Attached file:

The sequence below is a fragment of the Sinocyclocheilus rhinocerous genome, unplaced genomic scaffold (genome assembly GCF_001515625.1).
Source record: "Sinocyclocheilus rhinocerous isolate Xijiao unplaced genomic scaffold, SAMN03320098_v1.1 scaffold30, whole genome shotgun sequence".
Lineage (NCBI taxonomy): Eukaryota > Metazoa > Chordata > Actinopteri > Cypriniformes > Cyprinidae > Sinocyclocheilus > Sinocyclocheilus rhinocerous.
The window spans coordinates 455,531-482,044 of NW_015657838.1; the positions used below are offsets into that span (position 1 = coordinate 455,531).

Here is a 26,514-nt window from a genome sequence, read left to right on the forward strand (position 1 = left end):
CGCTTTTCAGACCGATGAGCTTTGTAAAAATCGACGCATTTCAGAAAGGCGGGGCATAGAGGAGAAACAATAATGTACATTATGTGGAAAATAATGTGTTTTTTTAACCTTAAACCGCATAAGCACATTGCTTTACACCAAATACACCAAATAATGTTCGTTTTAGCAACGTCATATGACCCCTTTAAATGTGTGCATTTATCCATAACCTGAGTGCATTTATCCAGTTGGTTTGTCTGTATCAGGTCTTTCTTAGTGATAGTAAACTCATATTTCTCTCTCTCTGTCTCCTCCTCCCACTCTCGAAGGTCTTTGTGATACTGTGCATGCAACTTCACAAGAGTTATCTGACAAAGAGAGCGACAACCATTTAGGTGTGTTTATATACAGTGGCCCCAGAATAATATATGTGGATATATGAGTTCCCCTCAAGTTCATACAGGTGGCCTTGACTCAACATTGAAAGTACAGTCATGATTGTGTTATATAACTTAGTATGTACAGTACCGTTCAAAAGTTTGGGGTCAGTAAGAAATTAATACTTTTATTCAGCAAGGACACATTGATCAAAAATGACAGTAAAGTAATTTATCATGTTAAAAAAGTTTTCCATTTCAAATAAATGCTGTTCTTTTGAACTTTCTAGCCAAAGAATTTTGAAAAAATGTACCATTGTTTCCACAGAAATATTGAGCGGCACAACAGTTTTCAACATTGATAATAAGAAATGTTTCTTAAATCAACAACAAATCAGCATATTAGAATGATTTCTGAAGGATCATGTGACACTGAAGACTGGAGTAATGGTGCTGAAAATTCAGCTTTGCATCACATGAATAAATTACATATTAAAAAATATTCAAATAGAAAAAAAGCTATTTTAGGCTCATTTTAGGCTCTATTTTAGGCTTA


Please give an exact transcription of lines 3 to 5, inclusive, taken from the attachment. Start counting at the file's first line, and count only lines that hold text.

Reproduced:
Lineage (NCBI taxonomy): Eukaryota > Metazoa > Chordata > Actinopteri > Cypriniformes > Cyprinidae > Sinocyclocheilus > Sinocyclocheilus rhinocerous.
The window spans coordinates 455,531-482,044 of NW_015657838.1; the positions used below are offsets into that span (position 1 = coordinate 455,531).

Here is a 26,514-nt window from a genome sequence, read left to right on the forward strand (position 1 = left end):